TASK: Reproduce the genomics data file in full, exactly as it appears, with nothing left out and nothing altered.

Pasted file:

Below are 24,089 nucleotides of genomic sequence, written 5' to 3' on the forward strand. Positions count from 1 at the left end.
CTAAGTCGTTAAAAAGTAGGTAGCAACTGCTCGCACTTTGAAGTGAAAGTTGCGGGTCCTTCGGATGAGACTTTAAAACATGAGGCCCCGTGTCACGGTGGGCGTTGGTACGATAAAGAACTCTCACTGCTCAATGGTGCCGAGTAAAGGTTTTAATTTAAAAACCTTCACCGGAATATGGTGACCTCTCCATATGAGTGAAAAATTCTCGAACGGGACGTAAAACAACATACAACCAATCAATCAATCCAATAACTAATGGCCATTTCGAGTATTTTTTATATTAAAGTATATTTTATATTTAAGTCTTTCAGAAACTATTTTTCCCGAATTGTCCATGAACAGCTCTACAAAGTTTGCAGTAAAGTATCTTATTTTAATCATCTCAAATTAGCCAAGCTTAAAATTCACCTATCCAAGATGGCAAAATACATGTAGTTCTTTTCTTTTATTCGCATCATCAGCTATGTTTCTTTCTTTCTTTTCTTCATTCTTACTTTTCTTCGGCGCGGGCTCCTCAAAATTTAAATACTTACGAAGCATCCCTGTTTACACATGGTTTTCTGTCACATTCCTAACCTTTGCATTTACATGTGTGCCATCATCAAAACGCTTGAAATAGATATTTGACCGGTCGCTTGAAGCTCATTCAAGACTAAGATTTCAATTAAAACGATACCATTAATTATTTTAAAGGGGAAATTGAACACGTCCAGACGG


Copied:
Below are 24,089 nucleotides of genomic sequence, written 5' to 3' on the forward strand. Positions count from 1 at the left end.
CTAAGTCGTTAAAAAGTAGGTAGCAACTGCTCGCACTTTGAAGTGAAAGTTGCGGGTCCTTCGGATGAGACTTTAAAACATGAGGCCCCGTGTCACGGTGGGCGTTGGTACGATAAAGAACTCTCACTGCTCAATGGTGCCGAGTAAAGGTTTTAATTTAAAAACCTTCACCGGAATATGGTGACCTCTCCATATGAGTGAAAAATTCTCGAACGGGACGTAAAACAACATACAACCAATCAATCAATCCAATAACTAATGGCCATTTCGAGTATTTTTTATATTAAAGTATATTTTATATTTAAGTCTTTCAGAAACTATTTTTCCCGAATTGTCCATGAACAGCTCTACAAAGTTTGCAGTAAAGTATCTTATTTTAATCATCTCAAATTAGCCAAGCTTAAAATTCACCTATCCAAGATGGCAAAATACATGTAGTTCTTTTCTTTTATTCGCATCATCAGCTATGTTTCTTTCTTTCTTTTCTTCATTCTTACTTTTCTTCGGCGCGGGCTCCTCAAAATTTAAATACTTACGAAGCATCCCTGTTTACACATGGTTTTCTGTCACATTCCTAACCTTTGCATTTACATGTGTGCCATCATCAAAACGCTTGAAATAGATATTTGACCGGTCGCTTGAAGCTCATTCAAGACTAAGATTTCAATTAAAACGATACCATTAATTATTTTAAAGGGGAAATTGAACACGTCCAGACGG